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The Effects of Joint Hypermobility

Joint hypermobility (JH) can adversely impact your dental hygiene career and the effectiveness of periodontal instrumentation.

The Effects of Joint Hypermobility

Joint hypermobility (JH) can adversely impact your dental hygiene career and the effectiveness of periodontal instrumentation. JH or joint laxity is an increased range of motion in the joints. Many individuals refer to this condition as “double-jointed.” JH is common in those with genetic diseases, such as Marfan syndrome, Ehlers-Danlos syndrome, and osteogenesis imperfecta. However, JH also occurs among individuals without rare hereditary conditions. The majority of people with JH do not experience any systemic problems.

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Prevalence of Joint Hypermobility

JH occurs in 10% to 25% of Western populations. Its prevalence is associated with age, gender, and ethnicity. Although joint laxity is widespread in children, it decreases with age. Overall, women experience a higher prevalence of JH than men. There is an increased incidence among people of African, Asian, and Middle Eastern descent. JH of the hand was at least three times higher among Asians than Caucasians.

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Seeking Medical Care

Periodontal instrumentation places physical and technical demands on hypermobile joints and significantly impacts effectiveness. Clinicians with JH typically need to increase the use of the muscles surrounding their lax joints in order to maintain neutral positions, proper grasps, fulcrums, and adequate lateral pressure. Prolonged, repetitive efforts to compensate for the hypermobility of the joints may cause strain and lead to chronic pain. When individuals with JH experience musculoskeletal pain symptoms, medical intervention is needed.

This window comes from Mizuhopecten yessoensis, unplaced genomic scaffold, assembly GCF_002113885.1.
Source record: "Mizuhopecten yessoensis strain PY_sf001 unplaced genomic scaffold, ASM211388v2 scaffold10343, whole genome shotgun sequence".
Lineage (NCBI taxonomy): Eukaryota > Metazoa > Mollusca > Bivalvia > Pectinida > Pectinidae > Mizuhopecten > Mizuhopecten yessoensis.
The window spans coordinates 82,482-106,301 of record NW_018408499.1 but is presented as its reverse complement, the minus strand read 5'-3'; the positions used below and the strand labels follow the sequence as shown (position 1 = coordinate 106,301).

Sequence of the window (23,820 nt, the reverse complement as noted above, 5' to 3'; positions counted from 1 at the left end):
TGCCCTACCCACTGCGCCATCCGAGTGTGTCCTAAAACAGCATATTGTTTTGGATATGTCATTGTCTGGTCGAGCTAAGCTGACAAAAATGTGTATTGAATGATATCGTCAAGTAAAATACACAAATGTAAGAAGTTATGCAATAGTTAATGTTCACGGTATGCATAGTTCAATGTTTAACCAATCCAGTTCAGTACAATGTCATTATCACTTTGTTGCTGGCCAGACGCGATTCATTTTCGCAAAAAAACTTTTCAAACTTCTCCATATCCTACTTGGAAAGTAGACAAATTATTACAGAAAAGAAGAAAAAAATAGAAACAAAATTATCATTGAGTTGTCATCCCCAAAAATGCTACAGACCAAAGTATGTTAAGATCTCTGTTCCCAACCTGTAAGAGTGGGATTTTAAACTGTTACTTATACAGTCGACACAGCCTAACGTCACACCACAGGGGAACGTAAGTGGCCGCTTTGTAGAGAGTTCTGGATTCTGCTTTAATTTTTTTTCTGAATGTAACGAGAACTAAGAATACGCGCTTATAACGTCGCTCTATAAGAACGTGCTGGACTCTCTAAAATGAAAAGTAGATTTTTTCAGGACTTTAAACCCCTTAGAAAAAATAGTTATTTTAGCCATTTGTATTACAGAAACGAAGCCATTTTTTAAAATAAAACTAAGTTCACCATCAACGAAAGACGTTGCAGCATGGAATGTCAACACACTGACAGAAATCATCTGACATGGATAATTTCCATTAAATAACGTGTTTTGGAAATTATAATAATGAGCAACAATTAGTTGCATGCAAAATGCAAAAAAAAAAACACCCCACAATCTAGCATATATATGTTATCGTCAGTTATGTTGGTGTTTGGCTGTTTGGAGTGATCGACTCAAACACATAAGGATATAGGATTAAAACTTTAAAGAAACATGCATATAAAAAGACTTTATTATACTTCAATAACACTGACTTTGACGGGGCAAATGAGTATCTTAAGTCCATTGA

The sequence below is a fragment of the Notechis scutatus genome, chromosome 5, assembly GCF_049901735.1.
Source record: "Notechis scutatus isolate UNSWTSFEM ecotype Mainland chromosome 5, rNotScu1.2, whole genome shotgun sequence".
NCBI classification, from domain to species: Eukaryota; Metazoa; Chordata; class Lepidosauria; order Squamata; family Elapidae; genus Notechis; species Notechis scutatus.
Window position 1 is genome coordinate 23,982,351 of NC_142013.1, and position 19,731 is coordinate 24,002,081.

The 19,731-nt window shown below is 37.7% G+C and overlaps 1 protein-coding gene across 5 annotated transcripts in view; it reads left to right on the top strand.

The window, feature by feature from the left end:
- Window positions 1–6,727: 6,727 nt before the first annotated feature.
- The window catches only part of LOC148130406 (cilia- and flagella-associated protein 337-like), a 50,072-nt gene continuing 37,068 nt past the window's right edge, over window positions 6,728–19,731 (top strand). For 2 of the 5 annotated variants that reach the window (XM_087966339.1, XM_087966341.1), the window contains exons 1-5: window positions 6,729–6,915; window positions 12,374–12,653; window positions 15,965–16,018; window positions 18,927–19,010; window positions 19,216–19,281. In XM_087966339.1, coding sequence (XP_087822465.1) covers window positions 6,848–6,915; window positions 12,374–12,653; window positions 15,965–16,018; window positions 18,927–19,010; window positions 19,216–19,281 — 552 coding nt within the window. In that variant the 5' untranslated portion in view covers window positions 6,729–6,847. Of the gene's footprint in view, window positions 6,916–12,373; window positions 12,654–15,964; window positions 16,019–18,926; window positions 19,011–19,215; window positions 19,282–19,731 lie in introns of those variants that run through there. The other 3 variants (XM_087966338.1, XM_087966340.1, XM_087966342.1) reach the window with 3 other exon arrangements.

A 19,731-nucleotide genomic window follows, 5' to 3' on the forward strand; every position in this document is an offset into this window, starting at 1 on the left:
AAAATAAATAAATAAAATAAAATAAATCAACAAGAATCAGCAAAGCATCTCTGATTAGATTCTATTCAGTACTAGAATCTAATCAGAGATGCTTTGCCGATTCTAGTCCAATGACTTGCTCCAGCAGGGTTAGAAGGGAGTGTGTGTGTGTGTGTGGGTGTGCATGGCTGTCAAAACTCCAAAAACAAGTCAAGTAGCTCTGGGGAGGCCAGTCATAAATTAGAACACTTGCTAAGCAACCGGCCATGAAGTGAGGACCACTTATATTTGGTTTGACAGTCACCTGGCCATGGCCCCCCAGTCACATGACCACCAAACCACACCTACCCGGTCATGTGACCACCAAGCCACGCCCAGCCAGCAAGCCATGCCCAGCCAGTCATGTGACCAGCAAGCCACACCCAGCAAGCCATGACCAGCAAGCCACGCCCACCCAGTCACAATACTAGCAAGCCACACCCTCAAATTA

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Instrument Handle Diameter

Large diameter instrument handles allow practitioners with JH to increase finger contact for comfort and control. A clinician with JH has a tendency to use either the centers of the finger pads or the joints when holding the instrument handle, rather than the fingertip half of the pads. As the fingers increase pressure against the handle, the contact area increases; however, a small handle diameter has less available surface area to control the instrument.

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Correct Grasp

Optimal periodontal instrumentation requires a modified pen grasp to allow dynamic movement to control the instrument and a fulcrum to provide stability and leverage. With JH, the grasp can be ineffective and tiring because it may deviate from the tripod finger positioning of the classic modified pen grasp. A hypermobile grasp usually exhibits a collapse or hyperextension of the joint closest to the tip of the index finger and the thumb. These bent joints are inclined to lock, preventing the ability to make adjustments during instrumentation. In order to allow these finger adjustments and resting of the joints during instrumentation, a relaxed grasp using exploratory detecting strokes should be used intermittently, with the firm grasp required for effective working strokes.

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Adapting Fulcrums

JH causes intraoral same-arch fulcrums to collapse, affecting stability and leverage. Severe hyperflexion of the fulcrum finger can lower the hand closer to the occlusal plane of the teeth, closing the angle of the blade and limiting necessary wrist movements. When this occurs, adjustments to restore proper angulation, adaptation, and power of the stroke must be made to decrease the risk of burnishing calculus. These adjustments may include extraoral or alternative fulcrums, selection of different instruments, changing of clinician and/or patient positions, or fulcruming on the side of the ring finger rather than the pad.

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Using Lateral Pressure

Hypermobile joints cause decreased lateral pressure when they fatigue or collapse on either the grasp or the fulcrum. Lack of adequate pressure can result in residual burnished calculus on root surfaces. Attaining the proper varied lateral pressure required for instrumentation may require assistance from the nondominant hand. Reinforcing the instrument with the index finger or thumb of the nondominant hand can increase the power, sustained pressure, and precision needed during instrumentation.

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